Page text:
SATURDAY AFTER ASH WEDNESDAY
If you remove the yoke from among you, the pointing of the finger, the speaking of evil, if you offer your food to the hungry and satisfy the needs of the afflicted, then your light shall rise in the darkness and your gloom be like the noonday. The Lord will guide you continually, and satisfy your needs in parched places, and make your bones strong; and you shall be like a watered garden, like a spring of water, whose waters never fail. Your ancient ruins shall be rebuilt; you shall raise up the foundations of many generations; you shall be called the repairer of the breach, the restorer of streets to live in.
If you refrain from trampling the sabbath, from pursuing your own interests on my holy day; if you call the sabbath a delight and the holy day of the Lord honorable; if you honor it, not going your own ways, serving your own interests, or pursuing your own affairs; then you shall take delight in the Lord, and I will make you ride upon the heights of the earth; I will feed you with the heritage of your ancestor Jacob, for the mouth of the Lord has spoken.
Incline your ear, O Lord, and answer me, for I am poor and needy. Preserve my life, for I am devoted to you; save your servant who trusts in you. You are my God; be gracious to me, O Lord, for to you do I cry all day long. Gladden the soul of your servant, for to you, O Lord, I lift up my soul. For you, O Lord, are good and forgiving, abounding in steadfast love to all who call on you. Give ear, O Lord, to my prayer; listen to my cry of supplication.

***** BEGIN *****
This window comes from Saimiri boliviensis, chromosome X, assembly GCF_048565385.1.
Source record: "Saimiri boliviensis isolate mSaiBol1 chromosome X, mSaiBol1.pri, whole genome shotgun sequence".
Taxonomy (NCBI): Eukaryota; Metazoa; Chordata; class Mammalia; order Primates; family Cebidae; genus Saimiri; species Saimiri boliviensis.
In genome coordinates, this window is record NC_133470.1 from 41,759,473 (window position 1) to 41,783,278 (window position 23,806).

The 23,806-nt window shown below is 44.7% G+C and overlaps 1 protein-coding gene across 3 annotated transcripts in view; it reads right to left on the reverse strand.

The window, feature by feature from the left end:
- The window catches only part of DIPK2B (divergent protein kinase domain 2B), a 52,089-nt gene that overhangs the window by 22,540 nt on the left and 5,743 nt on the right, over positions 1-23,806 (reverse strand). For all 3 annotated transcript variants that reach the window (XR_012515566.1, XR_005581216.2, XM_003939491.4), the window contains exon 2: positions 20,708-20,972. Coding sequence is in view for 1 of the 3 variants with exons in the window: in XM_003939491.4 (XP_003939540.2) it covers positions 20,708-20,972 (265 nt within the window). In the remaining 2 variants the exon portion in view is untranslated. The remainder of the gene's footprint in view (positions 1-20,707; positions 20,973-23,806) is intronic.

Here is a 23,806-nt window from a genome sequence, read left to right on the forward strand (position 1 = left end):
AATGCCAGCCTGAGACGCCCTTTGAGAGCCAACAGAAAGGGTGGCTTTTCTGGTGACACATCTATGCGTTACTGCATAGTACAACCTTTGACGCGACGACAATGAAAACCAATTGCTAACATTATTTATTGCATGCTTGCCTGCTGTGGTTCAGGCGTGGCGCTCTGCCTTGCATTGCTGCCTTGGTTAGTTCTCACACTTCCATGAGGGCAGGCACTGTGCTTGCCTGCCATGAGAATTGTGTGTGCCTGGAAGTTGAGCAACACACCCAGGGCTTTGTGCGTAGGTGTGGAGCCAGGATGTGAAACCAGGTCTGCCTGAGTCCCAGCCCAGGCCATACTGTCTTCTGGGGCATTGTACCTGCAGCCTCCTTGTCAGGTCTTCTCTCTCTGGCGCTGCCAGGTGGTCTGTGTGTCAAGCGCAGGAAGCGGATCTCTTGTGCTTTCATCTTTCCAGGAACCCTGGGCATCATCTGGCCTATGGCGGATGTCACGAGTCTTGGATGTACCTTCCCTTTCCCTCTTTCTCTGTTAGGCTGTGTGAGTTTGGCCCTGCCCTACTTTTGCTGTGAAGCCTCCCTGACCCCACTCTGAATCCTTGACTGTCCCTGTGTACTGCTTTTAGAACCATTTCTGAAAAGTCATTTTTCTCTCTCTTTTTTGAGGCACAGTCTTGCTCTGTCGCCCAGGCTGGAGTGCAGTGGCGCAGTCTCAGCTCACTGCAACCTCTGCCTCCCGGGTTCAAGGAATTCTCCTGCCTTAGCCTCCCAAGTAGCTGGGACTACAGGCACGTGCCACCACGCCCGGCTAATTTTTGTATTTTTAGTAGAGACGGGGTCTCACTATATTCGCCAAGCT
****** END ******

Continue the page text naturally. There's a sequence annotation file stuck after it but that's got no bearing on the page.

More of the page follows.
After this he went out and saw a tax collector named Levi, sitting at the tax booth; and he said to him, “Follow me.” And he got up, left everything, and followed him.
Then Levi gave a great banquet for him in his house; and there was a large crowd of tax collectors and others sitting at the table with them. The Pharisees and their scribes were complaining to his disciples, saying, “Why do you eat and drink with tax collectors and sinners?” Jesus answered, “Those who are well have no need of a physician, but those who are sick; I have come to call not the righteous but sinners to repentance.”
In the first reading, Isaiah assures God's people that if they attend to the needs of those around them, feeding the hungry and satisfying the needs of the afflicted, their light will shine in the darkness. The gospel shows an example of that. Jesus eats and drinks with sinners to call them to repentance and righteousness with him. He is the physician to those most in need of mercy: the sick and the lost.
The Pharisees keep their distance from the sinners. You can imagine their disgust as they complain to Jesus about what he is doing. But refusing to accompany them or call them higher will not lead to a change of heart but will only keep them in their place. Jesus draws near to them and calls them to himself.
God wants us to know his heart for the poor, the hungry, those in need, and those far away from him. The words of the prophet, Isaiah, call us to feed the hungry and satisfy the needs of the afflicted. The most needy are those who are far from God.
This Lent may our fasting remind us of those who are hungry for God, our alms provide for those who are afflicted, and our prayers go to poor sinners who are in need of repentance.